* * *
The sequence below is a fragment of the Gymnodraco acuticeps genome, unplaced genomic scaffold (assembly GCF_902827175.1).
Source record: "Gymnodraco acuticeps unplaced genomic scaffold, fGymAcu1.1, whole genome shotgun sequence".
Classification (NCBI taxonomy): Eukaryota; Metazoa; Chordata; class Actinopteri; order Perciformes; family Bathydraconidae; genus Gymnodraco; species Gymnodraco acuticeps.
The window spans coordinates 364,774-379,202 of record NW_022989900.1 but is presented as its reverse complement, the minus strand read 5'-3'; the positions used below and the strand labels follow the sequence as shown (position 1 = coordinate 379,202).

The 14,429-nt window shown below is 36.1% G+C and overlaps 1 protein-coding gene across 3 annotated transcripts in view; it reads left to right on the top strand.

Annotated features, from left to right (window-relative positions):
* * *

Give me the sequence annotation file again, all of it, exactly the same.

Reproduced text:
The sequence below is a fragment of the Gymnodraco acuticeps genome, unplaced genomic scaffold (assembly GCF_902827175.1).
Source record: "Gymnodraco acuticeps unplaced genomic scaffold, fGymAcu1.1, whole genome shotgun sequence".
Classification (NCBI taxonomy): Eukaryota; Metazoa; Chordata; class Actinopteri; order Perciformes; family Bathydraconidae; genus Gymnodraco; species Gymnodraco acuticeps.
The window spans coordinates 364,774-379,202 of record NW_022989900.1 but is presented as its reverse complement, the minus strand read 5'-3'; the positions used below and the strand labels follow the sequence as shown (position 1 = coordinate 379,202).

The 14,429-nt window shown below is 36.1% G+C and overlaps 1 protein-coding gene across 3 annotated transcripts in view; it reads left to right on the top strand.

Annotated features, from left to right (window-relative positions):